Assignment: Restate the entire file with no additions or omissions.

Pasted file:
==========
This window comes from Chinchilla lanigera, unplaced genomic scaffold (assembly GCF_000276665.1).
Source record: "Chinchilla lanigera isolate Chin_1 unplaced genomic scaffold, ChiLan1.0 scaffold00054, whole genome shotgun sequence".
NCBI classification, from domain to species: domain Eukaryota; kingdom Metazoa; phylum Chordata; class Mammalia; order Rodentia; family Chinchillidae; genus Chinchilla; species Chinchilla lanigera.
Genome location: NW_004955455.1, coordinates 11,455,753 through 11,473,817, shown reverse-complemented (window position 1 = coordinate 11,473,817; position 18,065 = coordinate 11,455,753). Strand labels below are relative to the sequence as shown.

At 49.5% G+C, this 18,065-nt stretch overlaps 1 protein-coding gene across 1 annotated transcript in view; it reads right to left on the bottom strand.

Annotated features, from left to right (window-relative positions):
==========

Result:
This window comes from Chinchilla lanigera, unplaced genomic scaffold (assembly GCF_000276665.1).
Source record: "Chinchilla lanigera isolate Chin_1 unplaced genomic scaffold, ChiLan1.0 scaffold00054, whole genome shotgun sequence".
NCBI classification, from domain to species: domain Eukaryota; kingdom Metazoa; phylum Chordata; class Mammalia; order Rodentia; family Chinchillidae; genus Chinchilla; species Chinchilla lanigera.
Genome location: NW_004955455.1, coordinates 11,455,753 through 11,473,817, shown reverse-complemented (window position 1 = coordinate 11,473,817; position 18,065 = coordinate 11,455,753). Strand labels below are relative to the sequence as shown.

At 49.5% G+C, this 18,065-nt stretch overlaps 1 protein-coding gene across 1 annotated transcript in view; it reads right to left on the bottom strand.

Annotated features, from left to right (window-relative positions):